Maybe the tornado was God’s message that the ELCA shouldn’t waste the ministerial gifts of its leaders, be they gay or straight? Who knows?

    Let me tell you a story. 3-4 years ago, Iowa City was hit by its first tornado in many years. It happened in the evening on Ash Wednesday when many churches, including my own, were holding services. My church is a gay-affirming UCC church who’s had two gay pastors in its recent past, including a partnered lesbian. The building has no basement and its covered wall-to-wall-to-wall-to-wall with big windows. The only rooms without windows are the interior bathrooms. There were 40-45 of us packed in the men’s bathroom. If he’d wanted to make a message, God could’ve taken out our church and most of its membership. Thinking back, there were at least 10 folks there that night who are gay or lesbian — plus we had our kids there. He could’ve taken out two gay families. At the very least, he could’ve permanently closed out our church with a well-placed tree. No damage was made to our church except for some downed tree branches.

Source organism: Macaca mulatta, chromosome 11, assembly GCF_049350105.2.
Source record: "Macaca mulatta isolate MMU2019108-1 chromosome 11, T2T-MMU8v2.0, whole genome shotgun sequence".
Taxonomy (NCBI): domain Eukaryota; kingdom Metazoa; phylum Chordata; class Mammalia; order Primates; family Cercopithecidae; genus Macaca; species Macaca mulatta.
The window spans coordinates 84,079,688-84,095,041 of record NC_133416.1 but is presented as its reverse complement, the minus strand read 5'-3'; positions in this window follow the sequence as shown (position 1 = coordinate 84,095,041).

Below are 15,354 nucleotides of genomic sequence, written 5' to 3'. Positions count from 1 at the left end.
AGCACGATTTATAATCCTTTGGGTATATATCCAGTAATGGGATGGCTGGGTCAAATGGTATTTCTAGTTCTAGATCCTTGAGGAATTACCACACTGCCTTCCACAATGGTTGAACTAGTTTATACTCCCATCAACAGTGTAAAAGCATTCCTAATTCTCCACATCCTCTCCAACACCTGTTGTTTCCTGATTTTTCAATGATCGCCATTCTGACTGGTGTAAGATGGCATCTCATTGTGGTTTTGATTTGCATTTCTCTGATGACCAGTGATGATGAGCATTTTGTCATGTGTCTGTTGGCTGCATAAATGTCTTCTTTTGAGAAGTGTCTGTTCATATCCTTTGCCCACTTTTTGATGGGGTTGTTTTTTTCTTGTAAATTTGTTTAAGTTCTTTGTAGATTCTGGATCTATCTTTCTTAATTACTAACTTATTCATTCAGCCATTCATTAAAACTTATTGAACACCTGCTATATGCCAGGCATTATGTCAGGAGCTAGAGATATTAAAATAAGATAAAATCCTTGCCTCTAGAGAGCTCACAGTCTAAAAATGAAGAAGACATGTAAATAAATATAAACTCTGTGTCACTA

Instead, the community’s most conservative Catholic church took on some major damage and has since been knocked down and its members scattered. What, if anything, was God communicating that night with the target of his tornado?

    Last June, much of Iowa — including Iowa City — was flooded or its highways were blocked by floods. God could’ve affected the flood waters and caused permanent damage to our building. Once again, nothing.